After the Sangley Rebellion of 1603 that saw the killing of 20,000 Chinese in Manila, many Chinese moved to the old, independent settlement towns of Guagua and Betis in Pampanga. They were merchants, masons, woodcarvers, carpenters and laborers who practiced their trade freely, mingled, worked and married with local residents. Betis became a popular town for woodcarving and furniture making, until in 1904 that it was consolidated with Guagua. The master furniture maker Nuguid opened his shop in Betis before the war and started a style which came to be known as “Betis Baroque,” the baroque revival style of the 19th century adapted to the trends of the mid-20th century.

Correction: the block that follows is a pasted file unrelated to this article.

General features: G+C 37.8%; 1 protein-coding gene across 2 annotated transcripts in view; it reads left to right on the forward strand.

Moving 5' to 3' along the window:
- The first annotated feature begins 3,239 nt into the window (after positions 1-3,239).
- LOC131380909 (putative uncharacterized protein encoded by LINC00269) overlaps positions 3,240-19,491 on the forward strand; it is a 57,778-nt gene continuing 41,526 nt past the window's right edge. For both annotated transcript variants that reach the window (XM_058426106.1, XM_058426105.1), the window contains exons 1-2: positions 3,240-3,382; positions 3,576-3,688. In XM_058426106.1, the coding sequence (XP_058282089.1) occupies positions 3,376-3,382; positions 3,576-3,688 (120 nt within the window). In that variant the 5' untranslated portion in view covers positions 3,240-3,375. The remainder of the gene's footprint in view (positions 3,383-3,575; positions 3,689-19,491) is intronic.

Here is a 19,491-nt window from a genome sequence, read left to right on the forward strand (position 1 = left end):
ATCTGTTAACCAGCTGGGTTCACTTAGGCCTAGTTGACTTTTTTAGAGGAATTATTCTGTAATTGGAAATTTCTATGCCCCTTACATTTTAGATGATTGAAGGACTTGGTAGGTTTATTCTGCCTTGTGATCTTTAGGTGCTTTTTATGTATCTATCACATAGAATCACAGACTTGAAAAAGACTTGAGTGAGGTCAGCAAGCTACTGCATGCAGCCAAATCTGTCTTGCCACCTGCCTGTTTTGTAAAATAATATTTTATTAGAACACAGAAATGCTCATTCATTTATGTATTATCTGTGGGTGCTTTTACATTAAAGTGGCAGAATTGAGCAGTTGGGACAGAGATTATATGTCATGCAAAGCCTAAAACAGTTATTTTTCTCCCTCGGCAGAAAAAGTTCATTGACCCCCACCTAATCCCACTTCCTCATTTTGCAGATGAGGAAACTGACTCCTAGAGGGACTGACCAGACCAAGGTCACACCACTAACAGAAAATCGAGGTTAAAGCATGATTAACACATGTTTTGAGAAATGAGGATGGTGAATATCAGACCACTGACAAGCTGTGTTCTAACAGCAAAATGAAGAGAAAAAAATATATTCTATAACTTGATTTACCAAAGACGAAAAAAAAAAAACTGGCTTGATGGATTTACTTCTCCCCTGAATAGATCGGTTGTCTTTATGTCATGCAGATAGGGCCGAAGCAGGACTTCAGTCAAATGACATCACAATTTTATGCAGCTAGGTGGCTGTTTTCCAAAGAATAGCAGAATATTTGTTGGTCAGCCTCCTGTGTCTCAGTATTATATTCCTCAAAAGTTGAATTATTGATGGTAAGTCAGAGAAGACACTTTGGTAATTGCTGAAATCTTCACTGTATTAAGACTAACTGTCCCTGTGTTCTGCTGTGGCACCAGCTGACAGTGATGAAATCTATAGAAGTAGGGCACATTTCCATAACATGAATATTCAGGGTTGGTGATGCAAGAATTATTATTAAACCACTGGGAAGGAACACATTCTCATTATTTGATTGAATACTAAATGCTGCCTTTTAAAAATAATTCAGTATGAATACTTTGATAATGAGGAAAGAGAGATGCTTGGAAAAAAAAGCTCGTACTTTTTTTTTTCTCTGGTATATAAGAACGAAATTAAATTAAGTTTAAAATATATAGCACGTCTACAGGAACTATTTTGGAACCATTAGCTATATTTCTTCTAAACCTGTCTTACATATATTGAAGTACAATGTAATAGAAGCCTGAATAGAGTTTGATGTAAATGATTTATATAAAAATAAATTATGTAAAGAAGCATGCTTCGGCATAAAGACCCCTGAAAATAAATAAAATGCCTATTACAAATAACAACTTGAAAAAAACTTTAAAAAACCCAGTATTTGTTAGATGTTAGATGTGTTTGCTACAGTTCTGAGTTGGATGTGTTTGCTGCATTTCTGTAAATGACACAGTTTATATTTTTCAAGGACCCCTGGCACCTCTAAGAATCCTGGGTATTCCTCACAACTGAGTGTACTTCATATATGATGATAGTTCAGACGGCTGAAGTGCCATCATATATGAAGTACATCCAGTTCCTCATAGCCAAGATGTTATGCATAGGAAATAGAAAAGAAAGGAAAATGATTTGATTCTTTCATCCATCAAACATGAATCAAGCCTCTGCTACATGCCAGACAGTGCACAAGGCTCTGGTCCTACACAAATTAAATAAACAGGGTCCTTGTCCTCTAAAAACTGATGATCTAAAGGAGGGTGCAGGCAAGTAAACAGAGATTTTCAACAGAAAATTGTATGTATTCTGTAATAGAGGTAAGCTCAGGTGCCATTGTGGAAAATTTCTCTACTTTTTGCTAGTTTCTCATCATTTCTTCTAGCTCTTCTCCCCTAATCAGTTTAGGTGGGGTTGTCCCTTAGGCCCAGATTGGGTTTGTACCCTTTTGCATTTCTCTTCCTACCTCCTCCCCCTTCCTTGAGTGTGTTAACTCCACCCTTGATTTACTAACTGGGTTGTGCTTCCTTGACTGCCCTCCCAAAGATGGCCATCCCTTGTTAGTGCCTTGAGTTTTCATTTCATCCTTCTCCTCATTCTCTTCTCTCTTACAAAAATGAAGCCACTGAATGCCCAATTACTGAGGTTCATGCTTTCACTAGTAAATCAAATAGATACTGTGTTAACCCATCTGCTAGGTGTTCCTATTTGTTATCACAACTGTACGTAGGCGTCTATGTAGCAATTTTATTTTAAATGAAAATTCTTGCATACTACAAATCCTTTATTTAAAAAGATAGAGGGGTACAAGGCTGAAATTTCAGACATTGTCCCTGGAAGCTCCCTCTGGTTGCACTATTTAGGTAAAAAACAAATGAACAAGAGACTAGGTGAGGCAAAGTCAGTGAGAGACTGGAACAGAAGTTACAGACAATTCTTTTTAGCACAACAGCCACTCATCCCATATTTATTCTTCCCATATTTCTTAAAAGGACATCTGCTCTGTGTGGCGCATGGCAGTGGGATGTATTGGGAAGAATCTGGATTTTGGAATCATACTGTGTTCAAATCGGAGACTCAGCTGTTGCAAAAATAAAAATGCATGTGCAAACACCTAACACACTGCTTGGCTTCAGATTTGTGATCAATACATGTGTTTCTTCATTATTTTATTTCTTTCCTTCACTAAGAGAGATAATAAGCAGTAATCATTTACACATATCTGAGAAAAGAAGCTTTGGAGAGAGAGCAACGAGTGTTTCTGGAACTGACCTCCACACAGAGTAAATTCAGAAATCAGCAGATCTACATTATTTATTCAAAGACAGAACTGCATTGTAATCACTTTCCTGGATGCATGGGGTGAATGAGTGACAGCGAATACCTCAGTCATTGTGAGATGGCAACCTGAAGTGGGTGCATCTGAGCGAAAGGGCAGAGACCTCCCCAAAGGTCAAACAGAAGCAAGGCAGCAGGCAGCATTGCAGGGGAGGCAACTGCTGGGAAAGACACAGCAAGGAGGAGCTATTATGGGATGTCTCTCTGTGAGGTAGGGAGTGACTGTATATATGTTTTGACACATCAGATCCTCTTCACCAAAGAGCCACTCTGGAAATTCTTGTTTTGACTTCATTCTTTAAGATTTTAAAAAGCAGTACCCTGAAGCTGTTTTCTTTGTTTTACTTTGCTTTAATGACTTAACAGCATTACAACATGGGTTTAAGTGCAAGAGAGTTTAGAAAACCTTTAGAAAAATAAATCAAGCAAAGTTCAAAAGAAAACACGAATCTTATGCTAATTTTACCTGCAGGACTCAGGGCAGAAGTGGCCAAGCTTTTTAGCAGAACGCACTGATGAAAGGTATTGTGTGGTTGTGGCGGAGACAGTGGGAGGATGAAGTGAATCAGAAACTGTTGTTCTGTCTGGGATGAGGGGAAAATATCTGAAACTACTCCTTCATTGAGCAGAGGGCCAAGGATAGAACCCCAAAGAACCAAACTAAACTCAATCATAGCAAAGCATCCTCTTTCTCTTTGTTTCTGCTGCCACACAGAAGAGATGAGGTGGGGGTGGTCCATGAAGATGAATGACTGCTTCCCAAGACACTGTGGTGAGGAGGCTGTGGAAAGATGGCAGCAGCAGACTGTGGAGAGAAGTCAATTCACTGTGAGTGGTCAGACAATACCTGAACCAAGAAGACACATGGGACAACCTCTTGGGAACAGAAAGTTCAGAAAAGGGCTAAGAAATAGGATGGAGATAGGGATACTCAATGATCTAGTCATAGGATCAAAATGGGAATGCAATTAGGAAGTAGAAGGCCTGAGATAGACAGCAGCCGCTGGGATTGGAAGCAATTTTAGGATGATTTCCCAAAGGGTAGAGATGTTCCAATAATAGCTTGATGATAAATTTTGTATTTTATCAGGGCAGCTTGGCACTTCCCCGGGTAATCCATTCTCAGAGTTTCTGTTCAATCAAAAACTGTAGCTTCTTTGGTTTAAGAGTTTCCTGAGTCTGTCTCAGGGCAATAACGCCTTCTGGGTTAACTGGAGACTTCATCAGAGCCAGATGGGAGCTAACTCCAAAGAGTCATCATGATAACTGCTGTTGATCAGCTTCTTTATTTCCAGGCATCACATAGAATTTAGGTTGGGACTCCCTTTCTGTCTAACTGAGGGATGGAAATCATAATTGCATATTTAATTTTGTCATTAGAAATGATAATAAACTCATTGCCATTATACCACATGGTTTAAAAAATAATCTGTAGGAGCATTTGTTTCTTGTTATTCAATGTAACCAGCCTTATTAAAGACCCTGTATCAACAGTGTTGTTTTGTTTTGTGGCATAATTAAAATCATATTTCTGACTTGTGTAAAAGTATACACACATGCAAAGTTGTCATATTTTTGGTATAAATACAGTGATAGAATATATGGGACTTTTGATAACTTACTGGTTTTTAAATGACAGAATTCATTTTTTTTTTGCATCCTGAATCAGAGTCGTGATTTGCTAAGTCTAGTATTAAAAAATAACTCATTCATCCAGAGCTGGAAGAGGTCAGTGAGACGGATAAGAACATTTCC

The one-piece top has rope gadrooning running on all four sides and around the circular corners, from which stand four barley-twisted posts with urn, rings and leafed beads (similar to design and shape of gold beads in old tambourine necklaces) on either ends. The cabinet doors have multiple mouldings and high raised central panel carved with florid sunken relief of scrolling acanthus leaves. Leafed scrolled feet oriented at 45-degree angle support the whole cabinet, with scrolled skirting in between. Inside are nine short and long drawers for ample storage, with chamfered tops for easy, handleless access – a design feature often seen in mid-century Scandinavian sideboards.
This could have been used as a filing cabinet for important papers and documents or a cutlery cabinet to hold expensive silverwares. Such lavish, classic details and also on-trend features can only have been custom-made for an opulent family.